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Publication numberUS5160469 A
Publication typeGrant
Application numberUS 07/578,442
Publication dateNov 3, 1992
Filing dateSep 7, 1990
Priority dateSep 8, 1989
Fee statusPaid
Also published asCA2024863A1, CA2024863C, DE3929864A1, DE59000215D1, EP0418600A1, EP0418600B1
Publication number07578442, 578442, US 5160469 A, US 5160469A, US-A-5160469, US5160469 A, US5160469A
InventorsThomas Moest, Claus H. Pich
Original AssigneeNordmark Arzneimittel Gmbh
Export CitationBiBTeX, EndNote, RefMan
External Links: USPTO, USPTO Assignment, Espacenet
Manufacture of pellets of xanthine derivatives
US 5160469 A
Abstract
A process for the manufacture of pellets which are composed of xanthine derivatives and are predominantly spherical, have a particle size in the range of 0.3 to 4 mm and have a bulk density above 0.5 g/cm3 by reacting the appropriate xanthine derivative with water or a water/alcohol mixture, entails anhydrous powdered xanthine derivative with an average particle size of from 20 to 200 μm being suspended by stirring at from 40 to 70 C. in a nonsolvent which is immiscible with water and has a boiling point in the range from 60 to 160 C., then adding from 10 to 40% by weight, based on the anhydrous xanthine derivative, of water or a water/alcohol mixture and subsequently allowing to cool to room temperature at from 5 to 20 C. per hour, it being possible to reduce the stirring speed after agglomeration to about 1/3 to 2/3 of the original, and the pellets being separated from the liquid and dried, the pellets being used, possibly with a delayed release coating, as active compound in a drug.
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Claims(4)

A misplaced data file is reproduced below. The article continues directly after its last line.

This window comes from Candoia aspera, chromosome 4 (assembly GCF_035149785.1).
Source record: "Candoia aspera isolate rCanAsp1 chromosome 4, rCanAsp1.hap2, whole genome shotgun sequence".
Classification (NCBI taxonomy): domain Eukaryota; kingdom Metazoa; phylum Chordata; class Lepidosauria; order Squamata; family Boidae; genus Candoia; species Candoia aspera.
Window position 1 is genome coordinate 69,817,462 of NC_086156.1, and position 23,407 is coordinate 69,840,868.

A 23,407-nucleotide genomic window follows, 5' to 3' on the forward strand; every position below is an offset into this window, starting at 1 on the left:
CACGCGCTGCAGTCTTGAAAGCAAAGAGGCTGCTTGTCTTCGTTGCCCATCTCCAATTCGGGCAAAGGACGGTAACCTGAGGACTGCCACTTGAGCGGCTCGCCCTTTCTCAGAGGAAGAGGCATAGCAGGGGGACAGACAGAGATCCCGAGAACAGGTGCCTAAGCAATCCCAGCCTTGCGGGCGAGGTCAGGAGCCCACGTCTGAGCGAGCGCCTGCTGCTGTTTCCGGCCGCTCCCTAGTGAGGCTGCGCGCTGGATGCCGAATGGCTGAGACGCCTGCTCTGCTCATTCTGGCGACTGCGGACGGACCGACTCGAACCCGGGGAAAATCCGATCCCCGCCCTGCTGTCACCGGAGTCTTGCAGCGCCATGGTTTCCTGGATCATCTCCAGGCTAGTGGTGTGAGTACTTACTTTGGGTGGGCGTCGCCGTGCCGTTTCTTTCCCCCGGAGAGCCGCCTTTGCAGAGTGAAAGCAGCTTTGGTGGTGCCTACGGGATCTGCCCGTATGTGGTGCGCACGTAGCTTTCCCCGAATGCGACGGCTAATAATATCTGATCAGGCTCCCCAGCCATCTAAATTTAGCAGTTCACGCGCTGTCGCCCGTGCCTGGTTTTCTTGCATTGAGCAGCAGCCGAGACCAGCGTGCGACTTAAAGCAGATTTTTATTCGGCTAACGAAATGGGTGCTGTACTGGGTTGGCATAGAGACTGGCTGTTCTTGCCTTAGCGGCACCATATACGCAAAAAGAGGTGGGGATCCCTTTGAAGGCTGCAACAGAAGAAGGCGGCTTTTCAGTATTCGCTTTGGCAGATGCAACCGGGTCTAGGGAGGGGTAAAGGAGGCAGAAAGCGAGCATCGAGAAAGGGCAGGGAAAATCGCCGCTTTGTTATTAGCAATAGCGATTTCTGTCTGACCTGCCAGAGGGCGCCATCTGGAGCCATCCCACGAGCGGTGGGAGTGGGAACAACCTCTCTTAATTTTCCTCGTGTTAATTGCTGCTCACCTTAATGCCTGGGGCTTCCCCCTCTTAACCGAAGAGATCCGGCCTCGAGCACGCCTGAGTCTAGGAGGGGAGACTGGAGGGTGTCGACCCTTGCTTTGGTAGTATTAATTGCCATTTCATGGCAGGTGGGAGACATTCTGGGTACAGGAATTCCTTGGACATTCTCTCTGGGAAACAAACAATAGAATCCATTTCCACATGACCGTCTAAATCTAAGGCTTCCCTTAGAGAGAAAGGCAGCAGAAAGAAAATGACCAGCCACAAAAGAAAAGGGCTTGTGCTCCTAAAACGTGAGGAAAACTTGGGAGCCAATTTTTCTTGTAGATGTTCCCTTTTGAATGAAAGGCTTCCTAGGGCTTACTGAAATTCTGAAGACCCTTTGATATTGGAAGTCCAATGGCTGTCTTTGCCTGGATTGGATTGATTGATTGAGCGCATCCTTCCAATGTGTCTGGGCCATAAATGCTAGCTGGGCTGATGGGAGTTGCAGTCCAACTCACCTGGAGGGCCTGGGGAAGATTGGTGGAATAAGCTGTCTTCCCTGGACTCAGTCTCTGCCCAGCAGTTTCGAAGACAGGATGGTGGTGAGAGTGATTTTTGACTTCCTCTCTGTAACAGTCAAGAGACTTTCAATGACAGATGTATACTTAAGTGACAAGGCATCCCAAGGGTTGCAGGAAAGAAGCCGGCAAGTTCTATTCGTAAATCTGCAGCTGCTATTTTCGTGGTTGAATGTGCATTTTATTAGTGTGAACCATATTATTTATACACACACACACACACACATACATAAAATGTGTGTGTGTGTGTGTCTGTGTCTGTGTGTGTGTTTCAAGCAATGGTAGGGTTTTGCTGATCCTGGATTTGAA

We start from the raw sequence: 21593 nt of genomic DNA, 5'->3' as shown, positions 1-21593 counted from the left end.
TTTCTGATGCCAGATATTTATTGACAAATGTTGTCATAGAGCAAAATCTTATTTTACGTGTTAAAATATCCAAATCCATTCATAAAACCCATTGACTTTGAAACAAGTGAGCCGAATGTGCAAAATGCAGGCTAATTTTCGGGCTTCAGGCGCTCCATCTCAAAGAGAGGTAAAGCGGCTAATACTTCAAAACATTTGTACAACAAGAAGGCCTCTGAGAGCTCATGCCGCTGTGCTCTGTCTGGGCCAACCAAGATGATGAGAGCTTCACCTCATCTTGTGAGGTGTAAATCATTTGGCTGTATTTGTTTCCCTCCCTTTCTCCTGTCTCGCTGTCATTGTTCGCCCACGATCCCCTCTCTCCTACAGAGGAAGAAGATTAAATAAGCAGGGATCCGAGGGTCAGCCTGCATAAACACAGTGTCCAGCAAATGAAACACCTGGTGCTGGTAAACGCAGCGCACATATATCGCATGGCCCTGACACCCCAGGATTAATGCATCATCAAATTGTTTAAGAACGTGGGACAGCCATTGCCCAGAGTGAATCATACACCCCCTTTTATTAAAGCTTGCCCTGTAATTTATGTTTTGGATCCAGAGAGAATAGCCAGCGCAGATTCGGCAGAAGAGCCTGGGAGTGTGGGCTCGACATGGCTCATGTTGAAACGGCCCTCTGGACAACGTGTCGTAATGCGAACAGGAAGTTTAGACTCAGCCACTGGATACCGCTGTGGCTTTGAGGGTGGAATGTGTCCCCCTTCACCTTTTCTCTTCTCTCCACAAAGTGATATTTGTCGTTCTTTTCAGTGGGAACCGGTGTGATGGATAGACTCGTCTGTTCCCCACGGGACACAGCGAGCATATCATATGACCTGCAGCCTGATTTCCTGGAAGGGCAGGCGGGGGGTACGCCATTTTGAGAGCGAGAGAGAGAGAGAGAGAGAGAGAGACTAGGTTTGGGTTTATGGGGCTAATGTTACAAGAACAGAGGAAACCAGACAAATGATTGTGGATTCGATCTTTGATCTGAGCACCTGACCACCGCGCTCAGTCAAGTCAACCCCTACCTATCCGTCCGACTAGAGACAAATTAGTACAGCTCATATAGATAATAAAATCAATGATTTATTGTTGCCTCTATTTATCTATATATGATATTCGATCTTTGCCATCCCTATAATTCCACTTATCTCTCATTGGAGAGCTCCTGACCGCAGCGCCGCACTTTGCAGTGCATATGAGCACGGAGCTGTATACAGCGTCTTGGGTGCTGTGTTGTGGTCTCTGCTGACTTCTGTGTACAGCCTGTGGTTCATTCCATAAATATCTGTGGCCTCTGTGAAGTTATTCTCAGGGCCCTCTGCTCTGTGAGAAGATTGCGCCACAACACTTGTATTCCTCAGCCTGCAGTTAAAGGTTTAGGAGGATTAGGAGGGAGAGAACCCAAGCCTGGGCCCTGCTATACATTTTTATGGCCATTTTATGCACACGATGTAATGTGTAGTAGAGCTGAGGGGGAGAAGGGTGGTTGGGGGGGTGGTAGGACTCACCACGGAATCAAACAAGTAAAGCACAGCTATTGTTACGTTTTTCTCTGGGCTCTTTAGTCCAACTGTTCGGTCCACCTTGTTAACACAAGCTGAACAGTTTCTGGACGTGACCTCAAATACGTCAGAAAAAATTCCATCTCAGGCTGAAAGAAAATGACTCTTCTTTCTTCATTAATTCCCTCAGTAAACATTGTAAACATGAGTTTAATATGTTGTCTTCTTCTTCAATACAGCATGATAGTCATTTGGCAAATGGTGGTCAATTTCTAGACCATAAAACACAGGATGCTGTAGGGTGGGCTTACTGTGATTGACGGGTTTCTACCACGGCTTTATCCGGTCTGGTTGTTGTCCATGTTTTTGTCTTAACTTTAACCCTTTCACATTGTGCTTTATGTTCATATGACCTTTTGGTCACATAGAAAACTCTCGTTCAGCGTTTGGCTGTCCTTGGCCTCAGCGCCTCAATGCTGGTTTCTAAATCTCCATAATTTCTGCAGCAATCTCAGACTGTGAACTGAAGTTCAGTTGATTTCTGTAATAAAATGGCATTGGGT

We claim:
1. A process for the manufacture of pellets which are composed of xanthine derivative and are predominantly spherical, have a particle size in the range from 0.3 to 4 mm and have a bulk density of above 0.5 g/cm3 by reacting xanthine derivatives with water or water/alcohol mixtures, comprising suspending a powdered xanthine derivative with an average particle size of 20 to 200 μm by stirring at from 40 to 70 C. in a nonsolvent which is immiscible with water and has a boiling point in the range from 60 to 160 C., allowing the xanthine derivative to agglomerate into pellets by adding from 10 to 40% by weight, based on the xanthine derivative, of water or a water/alcohol mixture and subsequently allowing to cool to room temperature at from 5 to 20 C. per hour, and separating the pellets from the liquid and drying.
2. The process according to claim 1 comprising a further process step of reducing the stirring speed after agglomeration to about 1/3 to 2/3 of the original stirring speed.
3. A process for the manufacture of delayed release pellets which are composed of xanthine derivative and are predominantly spherical, have a particle size in the range of 0.3 to 4 mm and have a bulk density above 0.5 g/cm3 by reacting xanthine derivatives with water or water/alcohol mixtures, comprising suspending a powdered xanthine derivative with an average particle size of 20 to 200 μm by stirring at from 40 to 70 C. in a nonsolvent which is immiscible with water and has a boiling point in the range of from 60 to 160 C., allowing the xanthine derivative to agglomerate into pellets by adding from 10 to 40% by weight, based on the xanthine derivative, of water or a water/alcohol mixture and subsequently allowing to cool to room temperature at from 5 to 20 C. per hour, separating the pellets from the liquid and drying, and coating the pellets with at least one diffusion-controlling polymer which is insoluble in aqueous medium.